I treat my friends well but sometimes I slip up and give unwanted advice or opinions. When I do, I promptly admit that I was wrong. It’s not a good idea to defend the error. Better to say, “I’m sorry,” than, “Well you do look fat in that dress.” I believe that’s called damage control.
I don’t suppose there is anyone on the planet who has not said something that hurt the feelings of a friend or relative at some time or other. Some people make a habit of saying rude or critical things to their loved ones. Most of us try to be pleasant but, even with the best of intentions, we make hurtful mistakes.
It is my intention to speak only love and I have spent years overcoming an earlier critical viewpoint. I was very critical of myself and others when I was younger, partly because I wanted to improve life. Like most people in our culture I was taught to seek out the problem and solve it.
Solving the problem is a nice scientific attitude that works when you are looking for a cure for some rare disease. It doesn’t work as well when you volunteer advice to a friend. Especially when that advice begins with the phrase, “Your problem is…” Or the much softer but equally insulting, “Have you ever considered?…”
Of course the fat girl has considered going on a diet. And she already knows that her problem is that she eats too many fattening foods. She wouldn’t be your friend if she were stupid.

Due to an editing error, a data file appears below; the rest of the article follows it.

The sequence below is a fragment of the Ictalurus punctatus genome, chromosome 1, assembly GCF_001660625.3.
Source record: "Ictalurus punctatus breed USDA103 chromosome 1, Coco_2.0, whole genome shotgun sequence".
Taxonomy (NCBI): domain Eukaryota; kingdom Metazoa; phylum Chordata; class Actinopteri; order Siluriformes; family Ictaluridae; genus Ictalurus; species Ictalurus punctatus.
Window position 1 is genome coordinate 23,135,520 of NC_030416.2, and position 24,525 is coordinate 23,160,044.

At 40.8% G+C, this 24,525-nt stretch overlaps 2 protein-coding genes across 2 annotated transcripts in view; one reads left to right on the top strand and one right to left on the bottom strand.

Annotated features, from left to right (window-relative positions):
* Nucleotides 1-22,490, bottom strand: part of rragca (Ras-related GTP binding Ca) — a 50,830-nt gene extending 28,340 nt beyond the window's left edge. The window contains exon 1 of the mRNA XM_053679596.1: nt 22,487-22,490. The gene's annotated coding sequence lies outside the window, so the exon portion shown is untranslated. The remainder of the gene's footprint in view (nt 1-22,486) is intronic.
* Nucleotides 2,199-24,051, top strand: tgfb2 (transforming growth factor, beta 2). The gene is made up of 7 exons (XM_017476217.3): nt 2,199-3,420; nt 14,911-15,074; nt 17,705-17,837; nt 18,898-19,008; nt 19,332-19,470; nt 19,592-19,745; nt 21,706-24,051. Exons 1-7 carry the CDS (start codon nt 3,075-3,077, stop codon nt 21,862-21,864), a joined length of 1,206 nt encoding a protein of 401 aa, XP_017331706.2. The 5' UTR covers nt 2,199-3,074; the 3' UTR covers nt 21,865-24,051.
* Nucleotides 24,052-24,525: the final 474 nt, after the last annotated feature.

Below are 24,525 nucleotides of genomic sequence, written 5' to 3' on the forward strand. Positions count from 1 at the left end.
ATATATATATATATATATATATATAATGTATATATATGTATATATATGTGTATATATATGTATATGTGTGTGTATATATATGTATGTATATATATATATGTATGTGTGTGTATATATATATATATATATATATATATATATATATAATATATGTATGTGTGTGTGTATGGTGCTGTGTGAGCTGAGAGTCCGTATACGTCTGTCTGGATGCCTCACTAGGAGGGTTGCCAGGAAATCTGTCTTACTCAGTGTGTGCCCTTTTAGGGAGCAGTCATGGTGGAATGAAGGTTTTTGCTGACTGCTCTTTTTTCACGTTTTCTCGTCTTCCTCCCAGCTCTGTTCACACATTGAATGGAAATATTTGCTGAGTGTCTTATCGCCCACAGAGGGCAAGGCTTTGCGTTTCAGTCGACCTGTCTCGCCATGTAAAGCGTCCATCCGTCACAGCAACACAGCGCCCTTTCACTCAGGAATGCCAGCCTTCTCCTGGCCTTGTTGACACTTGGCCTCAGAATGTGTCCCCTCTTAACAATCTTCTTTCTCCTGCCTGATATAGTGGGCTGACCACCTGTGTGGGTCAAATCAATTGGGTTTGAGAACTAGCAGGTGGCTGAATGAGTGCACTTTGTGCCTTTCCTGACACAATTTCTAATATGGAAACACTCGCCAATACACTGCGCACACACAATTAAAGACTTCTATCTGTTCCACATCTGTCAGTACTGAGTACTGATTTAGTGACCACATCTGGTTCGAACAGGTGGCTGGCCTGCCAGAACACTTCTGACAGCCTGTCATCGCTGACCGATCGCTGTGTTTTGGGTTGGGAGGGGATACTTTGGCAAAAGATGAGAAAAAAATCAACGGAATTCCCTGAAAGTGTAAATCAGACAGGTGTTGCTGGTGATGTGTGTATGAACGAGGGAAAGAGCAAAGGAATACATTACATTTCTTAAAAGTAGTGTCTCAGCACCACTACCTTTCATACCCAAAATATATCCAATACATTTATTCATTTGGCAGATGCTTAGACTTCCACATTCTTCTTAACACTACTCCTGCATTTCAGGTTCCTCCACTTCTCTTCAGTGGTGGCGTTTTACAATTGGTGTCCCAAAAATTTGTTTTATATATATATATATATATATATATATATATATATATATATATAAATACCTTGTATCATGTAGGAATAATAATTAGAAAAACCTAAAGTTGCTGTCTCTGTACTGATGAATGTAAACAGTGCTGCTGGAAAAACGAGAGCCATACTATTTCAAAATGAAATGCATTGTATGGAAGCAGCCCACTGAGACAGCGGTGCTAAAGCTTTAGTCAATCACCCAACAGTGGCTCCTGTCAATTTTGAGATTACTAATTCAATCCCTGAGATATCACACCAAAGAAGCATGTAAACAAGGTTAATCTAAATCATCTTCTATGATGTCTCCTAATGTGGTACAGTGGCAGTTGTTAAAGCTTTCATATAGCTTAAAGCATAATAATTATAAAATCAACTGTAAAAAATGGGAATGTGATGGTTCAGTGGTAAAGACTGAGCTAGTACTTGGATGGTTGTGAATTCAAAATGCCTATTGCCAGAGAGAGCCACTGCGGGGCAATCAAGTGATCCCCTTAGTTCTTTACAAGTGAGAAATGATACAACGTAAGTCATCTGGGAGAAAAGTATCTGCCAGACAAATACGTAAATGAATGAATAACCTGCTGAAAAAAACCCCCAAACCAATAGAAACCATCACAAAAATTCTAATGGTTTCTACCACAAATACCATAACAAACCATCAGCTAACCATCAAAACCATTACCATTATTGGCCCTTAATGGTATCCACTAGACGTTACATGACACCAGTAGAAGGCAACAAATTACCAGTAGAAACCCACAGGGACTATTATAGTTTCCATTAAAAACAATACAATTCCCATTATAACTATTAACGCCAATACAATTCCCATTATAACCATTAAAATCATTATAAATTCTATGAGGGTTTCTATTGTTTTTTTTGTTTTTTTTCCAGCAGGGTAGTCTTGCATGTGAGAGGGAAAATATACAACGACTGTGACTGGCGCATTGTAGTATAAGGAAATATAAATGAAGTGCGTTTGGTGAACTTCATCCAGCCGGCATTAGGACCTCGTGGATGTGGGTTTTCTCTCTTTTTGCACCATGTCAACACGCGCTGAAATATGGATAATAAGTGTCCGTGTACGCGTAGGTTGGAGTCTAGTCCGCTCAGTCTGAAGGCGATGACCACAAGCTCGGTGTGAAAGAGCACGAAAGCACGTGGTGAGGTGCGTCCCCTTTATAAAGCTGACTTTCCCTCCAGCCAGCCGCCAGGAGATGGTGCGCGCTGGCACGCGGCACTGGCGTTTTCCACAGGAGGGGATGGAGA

We do have the capacity to learn from each other and advice can sometimes be helpful. However, unsolicited advice nearly always serves to make the other person feel worse. It can also make that person resent you.
Before I lost that hundred and fifteen pounds, a lot of well-meaning people who genuinely meant to be helpful, suggested myriad diet and exercise plans they thought I should try. I did not take their advice and I usually resented their words. I dropped a couple of people because of their persistent need to “fix” me.
I knew intellectually that they probably meant well but it felt as though they were telling me they were superior. I wanted to lose weight and I wasn’t ready to take the steps they outlined. I hated being fat and I resented them.
Weight isn’t the only issue that triggers unsolicited advice. Other subjects include, managing your spouse, raising your children, succeeding at work, making friends, dressing yourself, decorating your home, cooking your dinners, cleaning your house and praying to your God. That’s only the short list. It goes on and on.
Think long and hard before you give unsolicited advice. In general, wait until you are asked. Even then, it is good to be cautious because the person with the problem probably has a lot of emotional energy around the issue. Pointing out what is wrong with someone else or giving advice puts us in the “superior” role of judge or critic. Hurt feelings happen. Everyone feels bad, worse and/or sorry!
I have seen a lot of hurt feelings that happened despite good intentions. When we love someone, it is natural to want to help them. We believe we can do that when we see what is going wrong or when we have travelled the same road. I know it is difficult to watch people you love struggle with an issue and I am only saying that it is good to wait before you jump in to solve it. Remember that the love and trust you offer is genuine help all by itself. Your love may help the person you are concerned about open up and ask for help. Trust is powerful.